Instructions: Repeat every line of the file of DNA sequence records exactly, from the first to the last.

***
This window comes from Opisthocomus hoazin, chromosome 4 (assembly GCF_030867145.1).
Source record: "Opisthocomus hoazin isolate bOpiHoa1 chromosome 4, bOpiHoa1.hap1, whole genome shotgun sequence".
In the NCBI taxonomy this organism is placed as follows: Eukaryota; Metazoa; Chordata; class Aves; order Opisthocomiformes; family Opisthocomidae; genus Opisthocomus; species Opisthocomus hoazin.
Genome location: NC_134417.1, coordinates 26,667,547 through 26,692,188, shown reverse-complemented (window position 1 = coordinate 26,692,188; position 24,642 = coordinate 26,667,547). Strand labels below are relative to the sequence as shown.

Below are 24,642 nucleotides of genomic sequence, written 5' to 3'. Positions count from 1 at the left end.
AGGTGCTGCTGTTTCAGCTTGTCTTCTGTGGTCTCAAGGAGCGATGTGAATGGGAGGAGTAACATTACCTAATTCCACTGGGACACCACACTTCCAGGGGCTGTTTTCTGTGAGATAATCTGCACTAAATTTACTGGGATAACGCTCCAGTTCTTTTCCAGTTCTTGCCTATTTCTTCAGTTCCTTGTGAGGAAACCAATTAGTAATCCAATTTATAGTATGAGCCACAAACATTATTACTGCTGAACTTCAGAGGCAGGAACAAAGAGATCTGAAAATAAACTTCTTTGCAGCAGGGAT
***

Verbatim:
This window comes from Opisthocomus hoazin, chromosome 4 (assembly GCF_030867145.1).
Source record: "Opisthocomus hoazin isolate bOpiHoa1 chromosome 4, bOpiHoa1.hap1, whole genome shotgun sequence".
In the NCBI taxonomy this organism is placed as follows: Eukaryota; Metazoa; Chordata; class Aves; order Opisthocomiformes; family Opisthocomidae; genus Opisthocomus; species Opisthocomus hoazin.
Genome location: NC_134417.1, coordinates 26,667,547 through 26,692,188, shown reverse-complemented (window position 1 = coordinate 26,692,188; position 24,642 = coordinate 26,667,547). Strand labels below are relative to the sequence as shown.

Below are 24,642 nucleotides of genomic sequence, written 5' to 3'. Positions count from 1 at the left end.
AGGTGCTGCTGTTTCAGCTTGTCTTCTGTGGTCTCAAGGAGCGATGTGAATGGGAGGAGTAACATTACCTAATTCCACTGGGACACCACACTTCCAGGGGCTGTTTTCTGTGAGATAATCTGCACTAAATTTACTGGGATAACGCTCCAGTTCTTTTCCAGTTCTTGCCTATTTCTTCAGTTCCTTGTGAGGAAACCAATTAGTAATCCAATTTATAGTATGAGCCACAAACATTATTACTGCTGAACTTCAGAGGCAGGAACAAAGAGATCTGAAAATAAACTTCTTTGCAGCAGGGAT